Genomic DNA containing the Tollip gene was isolated from a bacterial artificial chromosome (BAC) clone containing 129J genomic DNA. The targeting vector was constructed by replacing a 11.5-kb genomic fragment encoding the amino-terminal region of Tollip with a neomycin resistance cassette (neo). The targeting vector was given to Anteq (Switzerland) for the generation of Tollip-deficient mice. Briefly, homologous recombinant G418-resistant embryonic stem cells were verified by Southern blotting, and two different clones were microinjected into blastocytes of SV129 mice. Chimeric mice were mated to obtain heterozygous F1 progenies, which were intercrossed to obtain Tollip−/− mice. The Tollip−/− homozygous progenies were then backcrossed four times into C57BL/6, and all experiments were performed on age-matched littermates. Tollip−/− mice were screened by Western blot analysis with anti-Tollip antibodies or by PCR on genomic DNA with the primers 5′-GGATTTGGGATTCATCAGAGGC-3′ and 5′-ACAAGAGTGGGACGGAAACTTC-3′ for the Tollip gene and the primer GGAGAGGCTATTCGGCTATG for the neomycin gene. MyD88−/− mice were kindly provided by S. Akira (Japan).

Reagents and antibodies.

Antibodies to mouse Tollip were made by immunizing a rabbit with GST-Tollip fusion protein (Apotech, Switzerland). Antibodies to IκBα and IRAK1 were purchased from Santa Cruz. Phospho-Erk1/2 or tubulin comes from Sigma. Anti-p38, anti-JNK, anti-phospho-IκBα were purchased from Cell Signaling. Anti-phospho-specific JNK and p38 were obtained from Biosource. Anti-ISG15 antibody was kindly provided by D. Lenschow (St. Louis, Missouri). Murine IL-1β, lipopolysaccharide (LPS; Escherichia coli O111:B4 or O55:B5), CpG-ODN (5′-TCGTCGTTTTGTCGTTTTGTCGTT-3′), PGN, and poly(I-C) were purchased from Sigma. Murine IL-18, IL-2, and IL-12 come from MBL. Measurements of cytokines or RANTES were performed on serially diluted samples of cell supernatants or sera in triplicate by using enzyme-linked immunosorbent assay (ELISA) kits for murine IL-6, TNF-α, RANTES (R&D Systems), IL-12p40, and IFN-γ (BD Pharmingen) according to the manufacturers' instructions. Statistical analysis for cytokine values were performed by using the Student t test.

Primary cell generation and cell culture.

Mouse embryonic fibroblasts (MEF) were prepared from embryonic day 14 (E14) embryos. Briefly, minced embryonic issues were treated with trypsin and then cultured in Dulbecco modified Eagle medium (Gibco) with 10% fetal calf serum (FCS) for 1 to 2 weeks. Bone marrow (BM) macrophages or dendritic cells (DC) were derived from femoral and tibial bone marrow cells. The BM macrophages were cultured for 6 to 7 days in Dulbecco modified Eagle medium supplemented with 20% FCS and 30% supernatant from L929 cells. For BM-derived DC, cells depleted of red blood cells were cultured for 6 days at 106/ml in RPMI 1640 medium (Invitrogen Life Technologies) supplemented with 10% FCS, 2 mM l-glutamine, 50 μM 2-mercaptoethanol, 10 mM HEPES buffer (pH 7.4), 50 μg of gentamicin/ml, and granulocyte-macrophage colony-stimulating factor (10). The activation of DC was performed at day 5 of the culture by the addition of 0.25 or 250 ng of LPS/ml for 20 h. Splenic DC were isolated as described in reference 5, and peritoneal macrophages were collected by peritoneal washes of thioglycolate-injected mice. Spleen or thymus cell suspensions were depleted of red blood cells and cultured with indicated stimuli in RPMI supplemented with 10% FCS, 0.05 mM β-mercaptoethanol, and penicillin-streptomycin (Gibco).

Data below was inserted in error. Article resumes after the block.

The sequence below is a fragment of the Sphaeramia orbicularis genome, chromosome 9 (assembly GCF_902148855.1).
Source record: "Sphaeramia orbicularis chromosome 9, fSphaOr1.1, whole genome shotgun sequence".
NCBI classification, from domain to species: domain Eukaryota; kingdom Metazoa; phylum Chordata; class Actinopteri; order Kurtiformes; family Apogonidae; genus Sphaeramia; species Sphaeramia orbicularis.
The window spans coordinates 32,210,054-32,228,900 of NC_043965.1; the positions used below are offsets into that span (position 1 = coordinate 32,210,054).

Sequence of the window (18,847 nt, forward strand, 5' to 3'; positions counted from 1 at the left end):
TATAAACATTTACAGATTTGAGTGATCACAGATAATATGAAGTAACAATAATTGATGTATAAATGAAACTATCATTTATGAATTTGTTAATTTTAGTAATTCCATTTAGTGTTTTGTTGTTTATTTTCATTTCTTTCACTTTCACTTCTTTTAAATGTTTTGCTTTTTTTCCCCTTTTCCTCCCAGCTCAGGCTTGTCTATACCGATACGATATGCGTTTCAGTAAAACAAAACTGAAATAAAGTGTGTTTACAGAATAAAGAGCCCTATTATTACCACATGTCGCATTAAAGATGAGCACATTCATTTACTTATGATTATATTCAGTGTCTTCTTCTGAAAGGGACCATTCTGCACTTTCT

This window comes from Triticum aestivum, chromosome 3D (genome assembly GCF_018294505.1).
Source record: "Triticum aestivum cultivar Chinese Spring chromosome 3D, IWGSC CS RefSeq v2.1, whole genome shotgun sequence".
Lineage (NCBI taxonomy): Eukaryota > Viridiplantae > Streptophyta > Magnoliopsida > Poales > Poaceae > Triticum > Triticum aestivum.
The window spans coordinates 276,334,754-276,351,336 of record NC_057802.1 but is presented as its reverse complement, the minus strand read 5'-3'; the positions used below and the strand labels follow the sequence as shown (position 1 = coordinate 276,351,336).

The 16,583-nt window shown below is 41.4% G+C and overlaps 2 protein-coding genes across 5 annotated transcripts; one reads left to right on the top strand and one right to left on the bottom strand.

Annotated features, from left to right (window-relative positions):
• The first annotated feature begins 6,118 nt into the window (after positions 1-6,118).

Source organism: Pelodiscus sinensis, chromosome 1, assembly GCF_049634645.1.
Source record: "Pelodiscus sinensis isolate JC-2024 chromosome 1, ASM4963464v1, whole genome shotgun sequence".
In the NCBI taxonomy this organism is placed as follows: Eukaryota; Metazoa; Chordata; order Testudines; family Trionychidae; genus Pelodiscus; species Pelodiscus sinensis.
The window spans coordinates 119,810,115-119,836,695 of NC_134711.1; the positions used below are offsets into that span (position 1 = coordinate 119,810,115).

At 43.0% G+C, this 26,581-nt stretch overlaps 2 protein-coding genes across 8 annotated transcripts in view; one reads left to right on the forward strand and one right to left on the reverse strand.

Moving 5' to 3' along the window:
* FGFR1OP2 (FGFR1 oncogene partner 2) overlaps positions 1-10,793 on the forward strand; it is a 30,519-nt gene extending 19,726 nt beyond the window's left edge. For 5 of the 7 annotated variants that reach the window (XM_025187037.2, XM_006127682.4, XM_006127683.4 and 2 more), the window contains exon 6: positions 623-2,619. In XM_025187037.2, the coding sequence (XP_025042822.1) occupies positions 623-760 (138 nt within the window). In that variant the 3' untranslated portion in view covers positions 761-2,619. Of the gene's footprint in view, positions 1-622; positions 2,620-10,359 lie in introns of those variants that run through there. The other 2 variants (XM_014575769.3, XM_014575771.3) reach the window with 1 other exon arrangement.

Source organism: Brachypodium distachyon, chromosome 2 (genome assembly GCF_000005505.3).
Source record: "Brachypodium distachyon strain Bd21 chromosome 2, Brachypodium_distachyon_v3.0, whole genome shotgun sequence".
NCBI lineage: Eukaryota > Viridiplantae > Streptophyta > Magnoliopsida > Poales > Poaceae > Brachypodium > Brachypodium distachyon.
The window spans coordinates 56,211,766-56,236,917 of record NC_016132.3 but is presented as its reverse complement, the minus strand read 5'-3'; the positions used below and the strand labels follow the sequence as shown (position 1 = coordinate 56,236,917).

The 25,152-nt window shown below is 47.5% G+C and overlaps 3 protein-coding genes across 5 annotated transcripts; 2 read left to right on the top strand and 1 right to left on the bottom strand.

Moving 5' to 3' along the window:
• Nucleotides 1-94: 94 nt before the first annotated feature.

Western blotting.

Cell extracts were prepared from unstimulated or stimulated MEFs or BM-derived macrophages (BMDM) by lysis on ice with radioimmunoprecipitation assay buffer containing 250 mM NaCl2, 20 mM Tris-HCl (pH 7.4), 0.1% sodium dodecyl sulfate, 1% NP-40, 0.5% deoxycholic acid, and Complete protease inhibitor (Roche). Cell extracts were resolved by sodium dodecyl sulfate-polyacrylamide gel electrophoresis and transferred to nitrocellulose membranes (Amersham). The membranes were immunoblotted with the indicated antibodies, and the bound antibodies were visualized with horseradish peroxidase-conjugated antibodies to rabbit or mouse immunoglobulin G by using the enhanced chemiluminescence Western blotting system (Amersham).

Fluorescence-activated cell sorting analysis.